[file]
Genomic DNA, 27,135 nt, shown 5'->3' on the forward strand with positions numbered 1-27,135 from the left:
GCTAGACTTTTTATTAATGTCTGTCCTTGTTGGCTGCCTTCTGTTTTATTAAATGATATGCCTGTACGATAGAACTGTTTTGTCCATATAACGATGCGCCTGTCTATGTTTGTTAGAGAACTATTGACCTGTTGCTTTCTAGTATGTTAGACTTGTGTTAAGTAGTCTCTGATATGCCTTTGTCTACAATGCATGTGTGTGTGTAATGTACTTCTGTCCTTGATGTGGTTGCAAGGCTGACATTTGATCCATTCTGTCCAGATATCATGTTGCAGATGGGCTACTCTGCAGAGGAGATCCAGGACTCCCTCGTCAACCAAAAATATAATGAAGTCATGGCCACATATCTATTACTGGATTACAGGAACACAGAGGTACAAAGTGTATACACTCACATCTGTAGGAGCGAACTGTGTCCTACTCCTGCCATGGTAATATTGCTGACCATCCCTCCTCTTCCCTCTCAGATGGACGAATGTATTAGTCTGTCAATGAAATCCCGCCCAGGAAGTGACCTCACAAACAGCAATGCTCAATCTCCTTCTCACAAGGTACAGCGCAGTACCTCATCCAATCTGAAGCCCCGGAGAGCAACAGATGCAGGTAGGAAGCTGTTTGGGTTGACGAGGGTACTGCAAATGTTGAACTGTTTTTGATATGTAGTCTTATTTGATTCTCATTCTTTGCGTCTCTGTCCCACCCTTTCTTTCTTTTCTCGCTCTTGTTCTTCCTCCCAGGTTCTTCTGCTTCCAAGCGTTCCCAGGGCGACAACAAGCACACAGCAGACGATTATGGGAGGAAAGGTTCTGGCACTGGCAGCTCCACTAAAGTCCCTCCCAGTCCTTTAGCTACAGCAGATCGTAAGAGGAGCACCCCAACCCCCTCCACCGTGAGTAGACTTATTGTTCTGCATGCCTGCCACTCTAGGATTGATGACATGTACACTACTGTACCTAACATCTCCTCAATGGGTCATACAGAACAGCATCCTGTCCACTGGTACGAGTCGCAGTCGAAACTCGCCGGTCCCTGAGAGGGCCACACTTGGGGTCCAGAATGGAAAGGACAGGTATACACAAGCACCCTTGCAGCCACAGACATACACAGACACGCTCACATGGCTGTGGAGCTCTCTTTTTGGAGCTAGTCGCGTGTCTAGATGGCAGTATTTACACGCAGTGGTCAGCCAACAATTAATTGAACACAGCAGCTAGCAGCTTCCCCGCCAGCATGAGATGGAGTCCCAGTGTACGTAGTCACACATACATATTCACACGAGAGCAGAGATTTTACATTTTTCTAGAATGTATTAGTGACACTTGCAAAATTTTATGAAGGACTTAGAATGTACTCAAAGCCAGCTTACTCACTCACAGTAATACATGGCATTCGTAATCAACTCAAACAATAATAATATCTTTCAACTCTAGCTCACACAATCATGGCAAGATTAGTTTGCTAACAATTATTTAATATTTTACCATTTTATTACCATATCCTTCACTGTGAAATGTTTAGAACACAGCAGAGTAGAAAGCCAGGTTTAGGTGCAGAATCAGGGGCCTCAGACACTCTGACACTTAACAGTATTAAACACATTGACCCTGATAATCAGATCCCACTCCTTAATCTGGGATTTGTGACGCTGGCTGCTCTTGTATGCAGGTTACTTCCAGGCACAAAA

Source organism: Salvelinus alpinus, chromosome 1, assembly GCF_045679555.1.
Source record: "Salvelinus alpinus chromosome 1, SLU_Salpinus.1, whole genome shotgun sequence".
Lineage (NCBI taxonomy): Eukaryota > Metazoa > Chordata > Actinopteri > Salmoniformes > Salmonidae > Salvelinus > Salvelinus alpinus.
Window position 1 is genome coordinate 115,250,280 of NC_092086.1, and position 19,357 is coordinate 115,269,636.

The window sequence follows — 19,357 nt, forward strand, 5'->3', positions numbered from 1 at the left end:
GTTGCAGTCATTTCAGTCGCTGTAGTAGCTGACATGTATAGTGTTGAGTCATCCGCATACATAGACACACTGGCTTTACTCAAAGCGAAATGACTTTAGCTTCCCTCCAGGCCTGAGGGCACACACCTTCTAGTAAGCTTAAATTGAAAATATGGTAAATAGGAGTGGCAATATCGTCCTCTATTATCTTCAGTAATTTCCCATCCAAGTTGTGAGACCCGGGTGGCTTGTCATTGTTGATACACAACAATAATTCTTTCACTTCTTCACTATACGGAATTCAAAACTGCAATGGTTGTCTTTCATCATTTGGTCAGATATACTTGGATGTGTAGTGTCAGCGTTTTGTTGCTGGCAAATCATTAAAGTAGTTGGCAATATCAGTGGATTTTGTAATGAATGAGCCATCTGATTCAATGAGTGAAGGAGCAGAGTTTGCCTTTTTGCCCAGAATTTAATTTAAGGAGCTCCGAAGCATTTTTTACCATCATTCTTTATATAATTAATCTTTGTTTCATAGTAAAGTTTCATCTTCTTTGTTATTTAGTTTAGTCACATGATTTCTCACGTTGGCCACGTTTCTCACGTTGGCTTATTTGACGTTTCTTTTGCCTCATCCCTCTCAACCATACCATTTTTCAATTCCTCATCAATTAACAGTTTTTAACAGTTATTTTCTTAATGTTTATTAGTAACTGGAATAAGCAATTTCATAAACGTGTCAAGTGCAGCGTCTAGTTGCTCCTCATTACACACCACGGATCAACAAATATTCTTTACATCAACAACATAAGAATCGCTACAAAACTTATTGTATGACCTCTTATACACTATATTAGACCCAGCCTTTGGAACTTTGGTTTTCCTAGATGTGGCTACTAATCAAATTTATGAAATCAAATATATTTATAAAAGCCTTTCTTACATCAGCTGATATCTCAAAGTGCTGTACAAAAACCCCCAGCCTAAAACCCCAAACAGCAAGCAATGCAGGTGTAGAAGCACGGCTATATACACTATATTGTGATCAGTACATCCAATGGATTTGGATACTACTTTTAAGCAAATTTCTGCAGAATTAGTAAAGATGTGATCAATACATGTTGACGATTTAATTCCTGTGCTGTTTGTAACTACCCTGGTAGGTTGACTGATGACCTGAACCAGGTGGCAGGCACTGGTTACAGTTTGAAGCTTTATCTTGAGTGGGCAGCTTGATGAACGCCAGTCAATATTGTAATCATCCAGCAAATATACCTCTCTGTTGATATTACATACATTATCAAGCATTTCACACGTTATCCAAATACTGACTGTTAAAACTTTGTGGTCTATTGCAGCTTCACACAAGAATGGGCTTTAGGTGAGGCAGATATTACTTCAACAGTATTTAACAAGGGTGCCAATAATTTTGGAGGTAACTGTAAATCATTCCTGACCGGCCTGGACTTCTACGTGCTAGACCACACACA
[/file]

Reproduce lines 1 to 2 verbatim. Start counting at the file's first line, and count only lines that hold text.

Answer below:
Genomic DNA, 27,135 nt, shown 5'->3' on the forward strand with positions numbered 1-27,135 from the left:
GCTAGACTTTTTATTAATGTCTGTCCTTGTTGGCTGCCTTCTGTTTTATTAAATGATATGCCTGTACGATAGAACTGTTTTGTCCATATAACGATGCGCCTGTCTATGTTTGTTAGAGAACTATTGACCTGTTGCTTTCTAGTATGTTAGACTTGTGTTAAGTAGTCTCTGATATGCCTTTGTCTACAATGCATGTGTGTGTGTAATGTACTTCTGTCCTTGATGTGGTTGCAAGGCTGACATTTGATCCATTCTGTCCAGATATCATGTTGCAGATGGGCTACTCTGCAGAGGAGATCCAGGACTCCCTCGTCAACCAAAAATATAATGAAGTCATGGCCACATATCTATTACTGGATTACAGGAACACAGAGGTACAAAGTGTATACACTCACATCTGTAGGAGCGAACTGTGTCCTACTCCTGCCATGGTAATATTGCTGACCATCCCTCCTCTTCCCTCTCAGATGGACGAATGTATTAGTCTGTCAATGAAATCCCGCCCAGGAAGTGACCTCACAAACAGCAATGCTCAATCTCCTTCTCACAAGGTACAGCGCAGTACCTCATCCAATCTGAAGCCCCGGAGAGCAACAGATGCAGGTAGGAAGCTGTTTGGGTTGACGAGGGTACTGCAAATGTTGAACTGTTTTTGATATGTAGTCTTATTTGATTCTCATTCTTTGCGTCTCTGTCCCACCCTTTCTTTCTTTTCTCGCTCTTGTTCTTCCTCCCAGGTTCTTCTGCTTCCAAGCGTTCCCAGGGCGACAACAAGCACACAGCAGACGATTATGGGAGGAAAGGTTCTGGCACTGGCAGCTCCACTAAAGTCCCTCCCAGTCCTTTAGCTACAGCAGATCGTAAGAGGAGCACCCCAACCCCCTCCACCGTGAGTAGACTTATTGTTCTGCATGCCTGCCACTCTAGGATTGATGACATGTACACTACTGTACCTAACATCTCCTCAATGGGTCATACAGAACAGCATCCTGTCCACTGGTACGAGTCGCAGTCGAAACTCGCCGGTCCCTGAGAGGGCCACACTTGGGGTCCAGAATGGAAAGGACAGGTATACACAAGCACCCTTGCAGCCACAGACATACACAGACACGCTCACATGGCTGTGGAGCTCTCTTTTTGGAGCTAGTCGCGTGTCTAGATGGCAGTATTTACACGCAGTGGTCAGCCAACAATTAATTGAACACAGCAGCTAGCAGCTTCCCCGCCAGCATGAGATGGAGTCCCAGTGTACGTAGTCACACATACATATTCACACGAGAGCAGAGATTTTACATTTTTCTAGAATGTATTAGTGACACTTGCAAAATTTTATGAAGGACTTAGAATGTACTCAAAGCCAGCTTACTCACTCACAGTAATACATGGCATTCGTAATCAACTCAAACAATAATAATATCTTTCAACTCTAGCTCACACAATCATGGCAAGATTAGTTTGCTAACAATTATTTAATATTTTACCATTTTATTACCATATCCTTCACTGTGAAATGTTTAGAACACAGCAGAGTAGAAAGCCAGGTTTAGGTGCAGAATCAGGGGCCTCAGACACTCTGACACTTAACAGTATTAAACACATTGACCCTGATAATCAGATCCCACTCCTTAATCTGGGATTTGTGACGCTGGCTGCTCTTGTATGCAGGTTACTTCCAGGCACAAAA